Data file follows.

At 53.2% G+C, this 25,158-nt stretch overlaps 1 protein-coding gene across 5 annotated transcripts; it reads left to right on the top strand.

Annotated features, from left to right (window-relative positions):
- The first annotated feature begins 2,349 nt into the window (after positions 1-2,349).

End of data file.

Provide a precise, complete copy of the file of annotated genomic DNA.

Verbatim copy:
At 53.2% G+C, this 25,158-nt stretch overlaps 1 protein-coding gene across 5 annotated transcripts; it reads left to right on the top strand.

Annotated features, from left to right (window-relative positions):
- The first annotated feature begins 2,349 nt into the window (after positions 1-2,349).